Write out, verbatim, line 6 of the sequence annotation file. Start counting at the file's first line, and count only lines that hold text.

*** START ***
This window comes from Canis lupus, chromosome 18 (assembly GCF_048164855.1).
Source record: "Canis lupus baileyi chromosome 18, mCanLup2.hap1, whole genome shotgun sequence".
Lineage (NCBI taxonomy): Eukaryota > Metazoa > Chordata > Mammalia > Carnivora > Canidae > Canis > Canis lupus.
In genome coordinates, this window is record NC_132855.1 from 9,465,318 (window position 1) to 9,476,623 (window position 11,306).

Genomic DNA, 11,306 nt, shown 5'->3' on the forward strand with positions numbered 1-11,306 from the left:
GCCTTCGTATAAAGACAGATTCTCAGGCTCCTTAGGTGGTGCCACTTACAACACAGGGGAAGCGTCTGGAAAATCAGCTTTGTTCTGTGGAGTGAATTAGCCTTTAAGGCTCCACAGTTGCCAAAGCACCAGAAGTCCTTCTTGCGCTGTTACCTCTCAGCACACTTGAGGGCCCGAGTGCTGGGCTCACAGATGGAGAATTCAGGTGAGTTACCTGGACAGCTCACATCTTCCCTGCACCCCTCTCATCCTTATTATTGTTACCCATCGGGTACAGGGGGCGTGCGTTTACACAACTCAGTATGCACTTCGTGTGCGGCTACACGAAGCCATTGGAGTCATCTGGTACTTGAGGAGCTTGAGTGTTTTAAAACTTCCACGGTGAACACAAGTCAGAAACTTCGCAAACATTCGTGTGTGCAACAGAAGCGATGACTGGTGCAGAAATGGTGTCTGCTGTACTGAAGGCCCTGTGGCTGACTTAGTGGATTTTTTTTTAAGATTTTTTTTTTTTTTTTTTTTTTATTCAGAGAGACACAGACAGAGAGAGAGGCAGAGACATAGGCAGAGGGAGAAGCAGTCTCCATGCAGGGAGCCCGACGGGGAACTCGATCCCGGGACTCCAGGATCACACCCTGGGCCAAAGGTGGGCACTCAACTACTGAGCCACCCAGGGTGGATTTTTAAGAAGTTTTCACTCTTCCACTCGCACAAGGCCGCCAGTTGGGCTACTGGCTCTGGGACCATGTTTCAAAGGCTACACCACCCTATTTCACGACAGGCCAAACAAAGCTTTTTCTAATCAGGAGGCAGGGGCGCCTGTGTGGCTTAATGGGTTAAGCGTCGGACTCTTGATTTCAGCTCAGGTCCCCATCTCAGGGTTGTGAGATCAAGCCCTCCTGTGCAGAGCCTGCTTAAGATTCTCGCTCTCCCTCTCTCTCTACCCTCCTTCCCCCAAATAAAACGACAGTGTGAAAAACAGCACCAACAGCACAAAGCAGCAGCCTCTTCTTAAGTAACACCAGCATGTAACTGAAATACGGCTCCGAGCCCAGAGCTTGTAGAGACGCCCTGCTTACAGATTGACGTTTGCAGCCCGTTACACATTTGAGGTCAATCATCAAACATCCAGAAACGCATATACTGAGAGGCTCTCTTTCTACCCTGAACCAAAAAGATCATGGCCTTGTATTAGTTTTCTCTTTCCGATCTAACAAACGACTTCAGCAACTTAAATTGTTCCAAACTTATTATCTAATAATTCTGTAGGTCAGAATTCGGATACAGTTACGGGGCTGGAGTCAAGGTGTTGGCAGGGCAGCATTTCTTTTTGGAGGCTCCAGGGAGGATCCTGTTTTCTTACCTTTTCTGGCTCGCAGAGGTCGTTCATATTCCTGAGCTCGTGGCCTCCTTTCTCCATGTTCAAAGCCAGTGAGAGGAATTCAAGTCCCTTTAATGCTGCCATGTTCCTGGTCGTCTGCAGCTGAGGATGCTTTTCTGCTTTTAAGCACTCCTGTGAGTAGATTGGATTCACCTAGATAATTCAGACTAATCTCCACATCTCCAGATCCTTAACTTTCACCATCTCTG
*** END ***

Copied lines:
GCCTTCGTATAAAGACAGATTCTCAGGCTCCTTAGGTGGTGCCACTTACAACACAGGGGAAGCGTCTGGAAAATCAGCTTTGTTCTGTGGAGTGAATTAGCCTTTAAGGCTCCACAGTTGCCAAAGCACCAGAAGTCCTTCTTGCGCTGTTACCTCTCAGCACACTTGAGGGCCCGAGTGCTGGGCTCACAGATGGAGAATTCAGGTGAGTTACCTGGACAGCTCACATCTTCCCTGCACCCCTCTCATCCTTATTATTGTTACCCATCGGGTACAGGGGGCGTGCGTTTACACAACTCAGTATGCACTTCGTGTGCGGCTACACGAAGCCATTGGAGTCATCTGGTACTTGAGGAGCTTGAGTGTTTTAAAACTTCCACGGTGAACACAAGTCAGAAACTTCGCAAACATTCGTGTGTGCAACAGAAGCGATGACTGGTGCAGAAATGGTGTCTGCTGTACTGAAGGCCCTGTGGCTGACTTAGTGGATTTTTTTTTAAGATTTTTTTTTTTTTTTTTTTTTTATTCAGAGAGACACAGACAGAGAGAGAGGCAGAGACATAGGCAGAGGGAGAAGCAGTCTCCATGCAGGGAGCCCGACGGGGAACTCGATCCCGGGACTCCAGGATCACACCCTGGGCCAAAGGTGGGCACTCAACTACTGAGCCACCCAGGGTGGATTTTTAAGAAGTTTTCACTCTTCCACTCGCACAAGGCCGCCAGTTGGGCTACTGGCTCTGGGACCATGTTTCAAAGGCTACACCACCCTATTTCACGACAGGCCAAACAAAGCTTTTTCTAATCAGGAGGCAGGGGCGCCTGTGTGGCTTAATGGGTTAAGCGTCGGACTCTTGATTTCAGCTCAGGTCCCCATCTCAGGGTTGTGAGATCAAGCCCTCCTGTGCAGAGCCTGCTTAAGATTCTCGCTCTCCCTCTCTCTCTACCCTCCTTCCCCCAAATAAAACGACAGTGTGAAAAACAGCACCAACAGCACAAAGCAGCAGCCTCTTCTTAAGTAACACCAGCATGTAACTGAAATACGGCTCCGAGCCCAGAGCTTGTAGAGACGCCCTGCTTACAGATTGACGTTTGCAGCCCGTTACACATTTGAGGTCAATCATCAAACATCCAGAAACGCATATACTGAGAGGCTCTCTTTCTACCCTGAACCAAAAAGATCATGGCCTTGTATTAGTTTTCTCTTTCCGATCTAACAAACGACTTCAGCAACTTAAATTGTTCCAAACTTATTATCTAATAATTCTGTAGGTCAGAATTCGGATACAGTTACGGGGCTGGAGTCAAGGTGTTGGCAGGGCAGCATTTCTTTTTGGAGGCTCCAGGGAGGATCCTGTTTTCTTACCTTTTCTGGCTCGCAGAGGTCGTTCATATTCCTGAGCTCGTGGCCTCCTTTCTCCATGTTCAAAGCCAGTGAGAGGAATTCAAGTCCCTTTAATGCTGCCATGTTCCTGGTCGTCTGCAGCTGAGGATGCTTTTCTGCTTTTAAGCACTCCTGTGAGTAGATTGGATTCACCTAGATAATTCAGACTAATCTCCACATCTCCAGATCCTTAACTTTCACCATCTCTG